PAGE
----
TESTING YOUR WATER RUNOFF

To produce healthy plants, you need to keep a close eye on the amount of nutrients your plants are receiving. To do this, use trays to catch the runoff when you water your plants, and analyse both its pH and PPM (parts per million).

WHAT PH SHOULD YOUR RUNOFF BE?

Cannabis plants tend to thrive at a pH of around 6.5. To check your pH, simply test the runoff using a pH meter. Our pH tester by Hanna Instruments is super simple to use and offers fast and accurate readings. If your pH is either too high or too low, you can use pH regulators to bring it up or down.

Too many fertiliser salts can obstruct nutrient uptake and cause wilting. Use the DiST 4 Pocket Conductivity Tester for accurate readings.

Too many fertiliser salts can obstruct nutrient uptake and cause wilting. Use the DiST 4 Pocket Conductivity Tester for accurate readings.

We explore how to recognise and fix cannabis over and underwatering, as well as the importance of good quality water.

Overwatering vs Underwatering Marijuana: How can I tell if my droopy cannabis plant is over or under-watered?

A common question for new cannabis growers is how to tell if your drooping cannabis seedling is over or under-watered. It’s common for new growers to overwater their weed, but that doesn’t mean that underwatering doesn’t happen too. Never fear, once you get a feel for it, it’s easy to tell how often you should be feeding your plant and what is the true cause of your drooping.

If your marijuana shows signs of drooping in normal temperatures, it almost always means you’re over or under-watering your plants, either by watering too often, or by giving too much water at a time when the plant is too young to drink it all.

How often should I be watering my cannabis plants?

Water your marijuana when the top of the growing medium starts feeling dry up to your first knuckle. You should stick your finger 1-2″ into the soil. Wait if it’s damp, but water your plant once it feels dry.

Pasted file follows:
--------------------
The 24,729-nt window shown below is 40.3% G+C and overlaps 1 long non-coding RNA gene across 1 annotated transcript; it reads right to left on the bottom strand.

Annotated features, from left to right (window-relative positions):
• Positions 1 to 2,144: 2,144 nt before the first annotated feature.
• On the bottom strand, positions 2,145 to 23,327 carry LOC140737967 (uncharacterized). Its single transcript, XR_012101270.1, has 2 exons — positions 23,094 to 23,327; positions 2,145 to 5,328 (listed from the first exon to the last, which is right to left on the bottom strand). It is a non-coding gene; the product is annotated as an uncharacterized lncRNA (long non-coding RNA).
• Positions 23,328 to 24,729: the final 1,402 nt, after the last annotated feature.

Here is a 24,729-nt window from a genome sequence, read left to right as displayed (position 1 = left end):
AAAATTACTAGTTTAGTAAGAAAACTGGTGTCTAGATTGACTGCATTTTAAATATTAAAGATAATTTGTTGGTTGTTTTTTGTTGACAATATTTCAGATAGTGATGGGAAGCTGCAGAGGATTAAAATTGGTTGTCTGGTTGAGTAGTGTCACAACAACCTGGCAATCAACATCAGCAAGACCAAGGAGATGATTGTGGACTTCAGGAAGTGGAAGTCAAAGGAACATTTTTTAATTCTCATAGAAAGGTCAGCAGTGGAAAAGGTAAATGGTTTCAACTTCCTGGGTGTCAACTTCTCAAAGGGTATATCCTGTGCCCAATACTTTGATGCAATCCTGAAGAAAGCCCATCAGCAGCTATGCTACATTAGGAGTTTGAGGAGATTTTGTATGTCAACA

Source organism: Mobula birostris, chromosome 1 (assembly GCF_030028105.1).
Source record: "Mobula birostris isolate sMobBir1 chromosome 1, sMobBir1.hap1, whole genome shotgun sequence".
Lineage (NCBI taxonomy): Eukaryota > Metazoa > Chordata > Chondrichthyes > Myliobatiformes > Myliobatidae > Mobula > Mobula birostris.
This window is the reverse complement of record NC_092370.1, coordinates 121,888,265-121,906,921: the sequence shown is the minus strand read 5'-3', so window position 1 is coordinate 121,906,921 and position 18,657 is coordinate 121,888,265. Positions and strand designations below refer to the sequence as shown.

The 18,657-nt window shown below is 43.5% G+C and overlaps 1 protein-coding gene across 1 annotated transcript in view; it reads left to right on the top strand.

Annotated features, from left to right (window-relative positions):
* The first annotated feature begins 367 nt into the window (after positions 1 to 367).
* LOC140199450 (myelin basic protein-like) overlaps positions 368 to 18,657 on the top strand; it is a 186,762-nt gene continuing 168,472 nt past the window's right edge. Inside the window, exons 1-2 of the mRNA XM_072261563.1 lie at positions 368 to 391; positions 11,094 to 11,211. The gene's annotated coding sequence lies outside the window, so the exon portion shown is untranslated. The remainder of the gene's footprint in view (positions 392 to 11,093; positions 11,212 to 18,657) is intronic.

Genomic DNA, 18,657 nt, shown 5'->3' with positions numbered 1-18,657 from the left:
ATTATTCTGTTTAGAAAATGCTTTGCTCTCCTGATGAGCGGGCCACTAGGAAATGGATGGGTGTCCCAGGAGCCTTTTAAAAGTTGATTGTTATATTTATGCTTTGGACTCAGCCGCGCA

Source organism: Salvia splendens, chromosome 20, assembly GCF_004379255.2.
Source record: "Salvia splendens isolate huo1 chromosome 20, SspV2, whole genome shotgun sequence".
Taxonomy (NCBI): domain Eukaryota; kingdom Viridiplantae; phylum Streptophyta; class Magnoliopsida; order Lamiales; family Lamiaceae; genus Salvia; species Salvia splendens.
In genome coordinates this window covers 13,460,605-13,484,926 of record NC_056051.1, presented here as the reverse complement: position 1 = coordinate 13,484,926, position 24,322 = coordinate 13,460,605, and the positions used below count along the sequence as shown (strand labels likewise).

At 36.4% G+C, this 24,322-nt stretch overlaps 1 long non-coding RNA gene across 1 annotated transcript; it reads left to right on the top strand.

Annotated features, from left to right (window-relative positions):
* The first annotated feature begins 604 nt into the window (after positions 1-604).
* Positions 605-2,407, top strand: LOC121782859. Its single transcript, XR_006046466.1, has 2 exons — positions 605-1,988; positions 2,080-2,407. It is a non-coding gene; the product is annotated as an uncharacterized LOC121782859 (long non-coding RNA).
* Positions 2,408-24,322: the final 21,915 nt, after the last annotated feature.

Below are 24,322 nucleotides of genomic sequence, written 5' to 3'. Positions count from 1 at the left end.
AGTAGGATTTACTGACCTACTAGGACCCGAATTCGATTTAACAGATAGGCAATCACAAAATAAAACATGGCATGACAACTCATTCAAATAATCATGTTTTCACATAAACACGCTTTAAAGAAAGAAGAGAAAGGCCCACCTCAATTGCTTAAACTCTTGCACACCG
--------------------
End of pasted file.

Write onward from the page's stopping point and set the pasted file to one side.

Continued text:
• Soil dries in 1 day or less? Give More Water at a Time (if that doesn’t work, you may need to transplant to a bigger pot)
  • Soil takes more than 3 days to dry? Give Less Water at a Time

An over watered cannabis plant will have leaves that are full of water, so the leaves will be firm to the touch and generally curling down (even from the stem of the leaf) almost as if it has too much water weight to hold the leaf out straight.

An under watered cannabis plant will have leaves that are brittle, limp, and lifeless. They will need to be watered every day just to keep them wet. The leaves will seem to be drooping but won’t appear as rounded and full as an over watered cannabis plant.

Leaves feel papery and thin on an underwatered plant, growing medium is dry

If it gets worse….

Now that you’ve (hopefully) got an idea about whether it’s over watering or underwatering, what’s the cure?

Or continue reading….

Over-Watering vs Under-Watering Remedies

Overwatering

Symptoms: seedling is droopy, growing medium is moist, damping off

Most common causes:

When a cannabis plant is “overwatered” it has less to do with the water and more to do with oxygen. Plants can even grow directly in water (hydroponics) but in order to thrive, roots need oxygen. In hydroponics, that’s accomplished by dissolving oxygen into the water. But when plants are grown in a container, too much water = not enough oxygen.

When a plant’s roots are sitting in water, they quickly use up all the oxygen until the growing medium starts to dry out. Without enough oxygen at the roots, the plant will start showing symptoms of oxygen deprivation. Luckily, there are many steps you can take to prevent overwatering your cannabis plants.

While overwatering can display many different symptoms, most overwatered cannabis plants look droopy, like this…

Despite what seems like an obvious cause, several different scenraios can end in overwatering. Here are some of the most common trouble-makers:

Big Pot, Small Seedling

When you have a small plant in a very big pot, it’s easy to overwater because the roots aren’t drinking much yet, and the big container takes a long time to dry out.

Notice how the plants in smaller containers have grown more than the plant that was put in a big container as a seedling. It’s common for plants in too-big containers to grow a little slowly at first.

  • (Recommended) Start seedlings in smaller container until they’re growing vigorously, then transfer to a larger container